Saturday 4 May 2019

I’m reading a book about a boy. It’s a new paperback – I picked it up in Waterstones as part of a buy-one-get-one-half-price deal. I got up to page 6 and was tempted to throw the book across the room.

Why? Because the title says boy, the blurb says little boy and the cover shows a picture of a young (white Caucasian) boy. With all the references, I think it’s safe to assume that the cover is meant to depict the boy in question. But page 6, and the protagonist is pondering the ethnicity of the boy in question as he is so dark-skinned.

So why is our cover model white? Dark haired yes, and not white white. But clearly of Caucasian origin. Do the publishers think the book will sell more copies if the cover shows a white person? Does it matter? I think it does, yes. I read a lot of articles campaigning for more culturally-diverse fiction and I think it’s important – especially for children – to be able to read about characters ‘like’ themselves, to identify with them and maybe aspire to be like them. I’m not far enough into this book yet to know whether said boy’s ethnic origins are important to the story, but since it’s important enough to mention and important enough to wonder about, it ought to be important enough to find a child for the cover that at least looks the part.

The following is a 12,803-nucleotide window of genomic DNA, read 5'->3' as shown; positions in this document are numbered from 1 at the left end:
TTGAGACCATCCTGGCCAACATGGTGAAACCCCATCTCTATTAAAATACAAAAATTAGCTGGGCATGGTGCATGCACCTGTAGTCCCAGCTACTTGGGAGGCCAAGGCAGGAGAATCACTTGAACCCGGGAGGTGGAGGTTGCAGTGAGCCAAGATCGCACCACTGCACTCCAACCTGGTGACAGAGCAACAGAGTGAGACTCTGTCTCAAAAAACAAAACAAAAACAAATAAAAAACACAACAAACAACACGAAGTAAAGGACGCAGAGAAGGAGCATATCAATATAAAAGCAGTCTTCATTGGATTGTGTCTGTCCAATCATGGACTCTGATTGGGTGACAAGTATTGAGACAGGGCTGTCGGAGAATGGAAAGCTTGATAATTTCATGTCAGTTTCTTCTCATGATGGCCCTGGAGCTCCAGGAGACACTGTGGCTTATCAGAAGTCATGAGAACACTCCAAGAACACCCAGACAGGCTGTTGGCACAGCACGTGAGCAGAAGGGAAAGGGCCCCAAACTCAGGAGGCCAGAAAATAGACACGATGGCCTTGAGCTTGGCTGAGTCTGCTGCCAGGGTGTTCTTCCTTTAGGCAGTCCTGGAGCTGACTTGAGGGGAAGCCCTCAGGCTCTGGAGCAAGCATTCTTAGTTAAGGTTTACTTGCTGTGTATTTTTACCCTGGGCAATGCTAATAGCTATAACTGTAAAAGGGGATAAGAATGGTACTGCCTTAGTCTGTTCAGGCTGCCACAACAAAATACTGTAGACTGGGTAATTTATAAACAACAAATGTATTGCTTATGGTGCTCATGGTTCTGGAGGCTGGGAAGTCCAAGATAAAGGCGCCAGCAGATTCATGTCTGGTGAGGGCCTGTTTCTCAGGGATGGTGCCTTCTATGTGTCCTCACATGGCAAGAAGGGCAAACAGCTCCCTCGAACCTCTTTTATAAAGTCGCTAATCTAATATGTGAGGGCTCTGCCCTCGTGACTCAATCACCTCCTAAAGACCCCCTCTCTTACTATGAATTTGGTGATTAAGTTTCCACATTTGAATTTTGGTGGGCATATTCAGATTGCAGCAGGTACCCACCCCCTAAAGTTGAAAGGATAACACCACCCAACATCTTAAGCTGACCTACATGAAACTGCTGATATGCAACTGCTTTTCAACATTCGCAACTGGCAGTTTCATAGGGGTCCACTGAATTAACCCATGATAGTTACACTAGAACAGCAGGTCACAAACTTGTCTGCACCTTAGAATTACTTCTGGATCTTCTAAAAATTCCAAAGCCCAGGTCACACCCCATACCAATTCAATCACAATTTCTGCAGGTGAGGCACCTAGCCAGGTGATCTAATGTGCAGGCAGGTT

I’m not saying that all book covers should replicate the story in minute detail. God knows I’ve seen enough bad covers where the author has insisted on having a dragon, a sword, a red-headed female warrior, a magical artefact and a wizard with stars on his cape (because that’s what the story is about, don’t you know?) – and the result is cluttered, amateur and frankly silly. A cover is meant to convey genre, give you a hint of the style of the book and entice you to read the blurb and then the opening paragraph. But since the cover of my book is just a boy, why on earth couldn’t it be a dark-skinned boy?

And now I've just looked on Amazon and it's a title-stuffer: A gripping psychological thriller full of twists you won't see coming ... No really, I will. Trust me on that one.